Purina Mills​ has been around for over a century. In that time they put on the most informative sales meetings (for companies & feed customers alike) I have ever attended. A few stick out in my mind. One was where they showed a tag for a 12% horse feed. It sounded pretty good from a nutritional percentage standpoint. When you got down to the ingredients they were actually motor oil, cardboard, and a whole host of deadly components that carry protein, fat, and fiber ratios.  Purina sets itself apart from competitors by constantly researching. Their private farm is home to over 3000 animals situated on 1200 acres. Once upon a time, I was attending a training meeting hosted by Purina. This presentation began by telling a story that *I benignly thought* had nothing to do with feeding horses. Seems that there was this woman that was cooking her Christmas ham. Her husband was in the kitchen, underfoot and watching. He noticed she cut a good two inches off each end of the ham. “Why’d you do that for?” he wanted to know. “Do what?” “Cut the perfectly good ends off.” The wife reportedly scrunched her brow. “Well, to tell you the truth, I don’t know. My momma always did it when she fixed the ham.” The ham was pushed into the oven to bake in pork peace. Later, as it was transferred to the table, the woman…

Open House Memories

While there have been stretches I have missed the Co-op ACUTELY, Saturdays are not one of those times. Especially this particular Saturday, the second one of October. Because today, just like the second Saturdays of Octobers for decades past, is Open House. It is madness, pure & simple. Unaltered mayhem & chaos & all of the things I seek to avoid in my quiet existence. There are running kids and raffle ticket bickerers, bargain shoppers and lounging sales reps, dogs (of both hot and furry varieties) and drunks, locals & tourists, friends & competition. There are retired Co-op employees chatting over beef & grain prices, rain or lack thereof with the farmers who tenaciously hang on. The wives eating popcorn while surreptitiously looking at clothes her husband will tell her to buy but hope she doesn’t, their children chasing each other around the racks & down the aisles, a drippy ice cream in one hand & a hot dog smothered in ketchup in the other. I would be there, amongst them, taking pictures, directing them to the bathroom, shouting a price or item number across the store before heading outside to the microphone to award some lucky people a door prize. And hopefully I would be wearing a smile for you. Some of my former co-workers were sweet enough to formally invite me, so I wouldn’t miss the sales & general overall merriment. While I appreciated the gesture, I simultaneously shuddered & laughed…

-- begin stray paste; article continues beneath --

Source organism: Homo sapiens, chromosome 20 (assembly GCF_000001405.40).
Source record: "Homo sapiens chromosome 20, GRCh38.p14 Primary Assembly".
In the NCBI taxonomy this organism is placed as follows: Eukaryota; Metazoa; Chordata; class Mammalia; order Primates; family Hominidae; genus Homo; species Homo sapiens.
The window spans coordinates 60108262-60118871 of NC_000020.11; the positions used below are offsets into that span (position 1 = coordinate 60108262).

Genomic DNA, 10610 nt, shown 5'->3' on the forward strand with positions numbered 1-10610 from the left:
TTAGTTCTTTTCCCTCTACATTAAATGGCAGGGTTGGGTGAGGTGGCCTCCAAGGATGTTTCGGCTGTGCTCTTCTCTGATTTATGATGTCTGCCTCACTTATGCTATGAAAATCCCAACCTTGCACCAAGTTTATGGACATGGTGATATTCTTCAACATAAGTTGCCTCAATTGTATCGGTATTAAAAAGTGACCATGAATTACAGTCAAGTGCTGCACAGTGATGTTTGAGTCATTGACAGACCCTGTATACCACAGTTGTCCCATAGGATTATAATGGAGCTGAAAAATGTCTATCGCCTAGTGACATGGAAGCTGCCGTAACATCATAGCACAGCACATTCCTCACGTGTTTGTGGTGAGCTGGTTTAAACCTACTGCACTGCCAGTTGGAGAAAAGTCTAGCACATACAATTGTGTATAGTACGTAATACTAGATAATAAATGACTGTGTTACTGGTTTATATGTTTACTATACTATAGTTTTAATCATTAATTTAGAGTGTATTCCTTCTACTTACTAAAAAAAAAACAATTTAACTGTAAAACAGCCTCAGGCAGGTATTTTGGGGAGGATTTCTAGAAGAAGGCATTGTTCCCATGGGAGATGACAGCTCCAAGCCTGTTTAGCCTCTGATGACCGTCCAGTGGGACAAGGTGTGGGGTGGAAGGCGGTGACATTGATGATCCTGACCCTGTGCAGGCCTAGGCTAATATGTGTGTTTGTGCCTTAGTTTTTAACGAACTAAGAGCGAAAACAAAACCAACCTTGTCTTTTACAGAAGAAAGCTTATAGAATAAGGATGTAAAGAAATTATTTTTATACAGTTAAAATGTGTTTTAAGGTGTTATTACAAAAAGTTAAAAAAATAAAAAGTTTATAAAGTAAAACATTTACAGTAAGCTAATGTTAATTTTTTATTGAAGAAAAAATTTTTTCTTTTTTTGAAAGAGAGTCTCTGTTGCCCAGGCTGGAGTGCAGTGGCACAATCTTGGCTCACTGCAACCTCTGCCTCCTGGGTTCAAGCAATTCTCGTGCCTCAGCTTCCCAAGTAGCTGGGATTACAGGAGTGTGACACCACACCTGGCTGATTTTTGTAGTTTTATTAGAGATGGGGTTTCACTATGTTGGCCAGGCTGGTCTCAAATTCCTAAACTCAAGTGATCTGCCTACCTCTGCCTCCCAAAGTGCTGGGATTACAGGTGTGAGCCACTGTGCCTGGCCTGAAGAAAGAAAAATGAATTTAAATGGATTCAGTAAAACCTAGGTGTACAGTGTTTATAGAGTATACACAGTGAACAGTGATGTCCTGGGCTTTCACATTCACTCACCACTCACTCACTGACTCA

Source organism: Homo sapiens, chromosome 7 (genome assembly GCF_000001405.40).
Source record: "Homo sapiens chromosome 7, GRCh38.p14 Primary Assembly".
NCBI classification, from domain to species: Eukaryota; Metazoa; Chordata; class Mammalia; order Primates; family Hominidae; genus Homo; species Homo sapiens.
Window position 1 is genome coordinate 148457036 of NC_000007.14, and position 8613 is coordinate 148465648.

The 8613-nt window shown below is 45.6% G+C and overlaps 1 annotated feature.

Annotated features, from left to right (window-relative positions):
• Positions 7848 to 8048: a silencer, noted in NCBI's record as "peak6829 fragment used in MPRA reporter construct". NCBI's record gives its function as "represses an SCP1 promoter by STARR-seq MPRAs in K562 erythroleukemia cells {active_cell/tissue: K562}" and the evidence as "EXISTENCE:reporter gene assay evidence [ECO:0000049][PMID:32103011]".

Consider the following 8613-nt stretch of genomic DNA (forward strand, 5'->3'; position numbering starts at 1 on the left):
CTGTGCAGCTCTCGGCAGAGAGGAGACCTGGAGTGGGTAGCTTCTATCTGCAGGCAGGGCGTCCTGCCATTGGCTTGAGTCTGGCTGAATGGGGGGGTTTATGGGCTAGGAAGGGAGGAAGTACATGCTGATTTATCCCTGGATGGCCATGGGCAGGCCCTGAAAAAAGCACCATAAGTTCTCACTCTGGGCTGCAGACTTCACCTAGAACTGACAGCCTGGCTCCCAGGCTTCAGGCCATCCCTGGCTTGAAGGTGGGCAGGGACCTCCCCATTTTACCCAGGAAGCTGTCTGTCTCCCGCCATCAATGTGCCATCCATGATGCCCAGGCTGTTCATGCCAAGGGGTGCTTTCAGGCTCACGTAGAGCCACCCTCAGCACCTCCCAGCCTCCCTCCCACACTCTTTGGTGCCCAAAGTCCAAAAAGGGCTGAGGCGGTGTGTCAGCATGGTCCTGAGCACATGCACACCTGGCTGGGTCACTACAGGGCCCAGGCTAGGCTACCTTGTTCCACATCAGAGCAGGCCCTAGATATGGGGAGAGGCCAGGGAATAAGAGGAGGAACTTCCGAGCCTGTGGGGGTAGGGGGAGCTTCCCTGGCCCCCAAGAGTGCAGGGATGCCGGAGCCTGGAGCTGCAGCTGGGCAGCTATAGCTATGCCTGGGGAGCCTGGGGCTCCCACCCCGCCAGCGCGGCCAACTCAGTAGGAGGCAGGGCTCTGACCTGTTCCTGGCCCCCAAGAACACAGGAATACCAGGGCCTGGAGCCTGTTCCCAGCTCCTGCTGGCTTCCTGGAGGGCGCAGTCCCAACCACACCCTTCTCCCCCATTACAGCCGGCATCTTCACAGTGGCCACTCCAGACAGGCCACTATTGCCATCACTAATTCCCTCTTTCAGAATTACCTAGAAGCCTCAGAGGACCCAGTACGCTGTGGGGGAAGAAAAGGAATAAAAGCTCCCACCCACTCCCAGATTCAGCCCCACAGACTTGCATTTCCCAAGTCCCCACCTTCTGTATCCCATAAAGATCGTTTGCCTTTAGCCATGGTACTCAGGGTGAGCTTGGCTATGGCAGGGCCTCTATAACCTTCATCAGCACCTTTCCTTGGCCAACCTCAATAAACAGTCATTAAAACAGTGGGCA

Blessings Abound